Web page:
Real Rental Monthly: July 2022
Deceptive y/y comps will "validate" the Fed's inflation complacency for a few months, until comps stop doing the Fed's job for it
From a headline perspective, July 2022 rent internals paint a similar picture to last month’s: it seems like it’s rapidly decelerating on a realized basis and converging to the official status, but the year-over-year comp effect is doing more than 100% of the work.
The impact of rent in understating official CPI has deflated from a peak of 3.8% in 1Q22 to around 2.5% today (OER’s share of CPI ~(30%) multiplied by the spread between Zillow and official rental CPI, which peaked at 12.5 percentage points and has shrunk to 7.2 percentage points today). Effective inflation is still running at around 11 percent, and rent will continue to pull reported CPI upward as official numbers catch up to Zillow numbers.
On a year-over-year basis, inflation comps will get 9 points easier over the next 8 months. If nothing changes in absolute levels (the Fed’s best-case scenario imo), y/y realized rental inflation will be “only” 4% within 8 months, official rental inflation will peak around 8%, and declining realized rent stats will start pulling official CPI down. That will be just in time for Zillow rents to start accelerating again, dragging realized rent CPIs back up.
However, this is all about easing comps doing the Fed’s work for it, and an incompetent financial media parroting the year-over-year figures. We would set up for another ratchet upwards in rental inflation next summer, once again screwing renters.
But that’s optimistic. The YoY comp eased by 170pp because the 2021 comparable month’s comp got 220bp easier, which implies that underlying inflation is still accelerating.
I also like to look at the population-weighted, like-on-like delta in rent today vs. December 2019, even though it’s not nearly as statistically apples-to-apples because the underlying constituents have changed significantly since 12/19.
The “it’s all about the comps” explanation is generally validated when you drill down to individual cities. In the below examples, NYC’s y/y rent inflation decelerated by 150bps off a 350bp tougher comp (underlying inflation +200bps), and Minneapolis decelerated by 100bp off a 100bp easier comp (underlying inflation ~0). SF, the weakest large rental market in the US over the 2020-22 cycle by far, showed 170bps slower inflation off a 260bp tougher comp (underlying inflation +90bps).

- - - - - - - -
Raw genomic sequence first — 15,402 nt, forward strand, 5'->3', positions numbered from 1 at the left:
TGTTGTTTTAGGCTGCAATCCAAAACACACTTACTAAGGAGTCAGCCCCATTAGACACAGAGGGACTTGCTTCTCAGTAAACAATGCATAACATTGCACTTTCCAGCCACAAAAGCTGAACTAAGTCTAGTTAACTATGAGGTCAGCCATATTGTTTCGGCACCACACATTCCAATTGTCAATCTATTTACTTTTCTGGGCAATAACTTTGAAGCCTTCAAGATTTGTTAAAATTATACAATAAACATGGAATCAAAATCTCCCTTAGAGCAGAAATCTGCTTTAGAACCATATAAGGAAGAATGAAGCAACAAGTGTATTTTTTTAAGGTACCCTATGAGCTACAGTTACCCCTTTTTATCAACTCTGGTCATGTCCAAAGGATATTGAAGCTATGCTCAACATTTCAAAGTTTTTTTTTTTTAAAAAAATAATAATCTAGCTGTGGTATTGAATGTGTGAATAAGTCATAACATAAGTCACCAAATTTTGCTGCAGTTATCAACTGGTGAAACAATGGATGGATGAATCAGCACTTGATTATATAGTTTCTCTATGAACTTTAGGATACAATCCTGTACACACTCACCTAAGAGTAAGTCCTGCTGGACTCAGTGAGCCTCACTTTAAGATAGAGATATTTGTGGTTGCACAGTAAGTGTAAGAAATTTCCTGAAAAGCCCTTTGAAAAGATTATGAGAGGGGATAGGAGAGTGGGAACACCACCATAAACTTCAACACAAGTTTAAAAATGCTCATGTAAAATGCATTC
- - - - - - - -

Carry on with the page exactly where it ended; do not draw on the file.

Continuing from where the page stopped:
Still, as I was scrolling thru the “chartporn” part of my script, some of the red-hot metros seem like they’re falling off a cliff. Like Tampa (orange line below), which crashed out of the top 10 metros in July. Whoa, what’s going on there?
But if you look at the Tampa aggregated index score since 12/19 (right), you see that actually, even in this idiosyncratically very strong edge case, it’s the same pattern as what you see nationally. On an absolute level — even after a full quarter of exploded mortgage rates (which should hit red magnet city markets like Tampa harder than it should hit emigration city markets like SF/NYC), a major stock-market correction, and nonstop bear porn, Tampa’s rental index is actually +3% sequentially over the last 3 months even while its y/y comp has begun to crater. (NYC, the strongest emigration city, by comparison is +450bps over the past 3 months; SF, the weakest, is +230bps).
Tampa’s like-on-like rental index is +50% since 1/1/2020; NYC’s is ~+17%; and SF’s is +5% (!).
This is all a long-winded way of saying that y/y rental comps are now painting a deceptively rosy picture of pending OER deflation over the next 9 months.
The Fed’s failure
As my favorite Fed watcher Joseph Wang aka FedGuy has pointed out, the Fed uses the release of the previous months’ FOMC meeting minutes to clear up what it views as a market misinterpretation of its prior comments, and clear up any ambiguity. Given the market’s fierce rally after hawkish FOMC minutes were released, many expected the Fed’s minutes this past Wednesday to sound quite hawkish and clear up any looming misperceptions.
Instead, the Fed essentially blessed the recent risk rally, and squandered a significant amount of credibility accumulated over its 2022 Volcker pivot. This is playing out very similarly to the early/mid 1970s, when the Fed had clearly been too dovish in hindsight, tried to rebuild its credibility, but always reversed course way too early.
The Fed’s ‘inflation is peaking’ argument has been built on a) a respite in current rental prices driven by a rip higher in mortgage rates, b) a respite in gasoline prices driven by Biden unsustainably blowing out of 160 million barrels of the SPR in the last 12 months, and c) a respite in commodities prices generally, driven by China’s insanely destructive zero-Covid policy and real-estate deleveraging. I would guess that these factors would dwarf the inflationary impact of the Ukraine war at this point; Russian exports of oil and natural gas were only very temporarily interrupted.
All of this would argue for the market-narrative lemmings to get more bullish for a few more months as printed inflation naturally ebbs a bit, before CPI makes a savage return in 2023, and the GOP does their fiscally-conservative-when-out-of-power thing to knock the wind out of federal spending (via presumed control of the House of Representatives).
Y/Y rent inflation chartporn by metro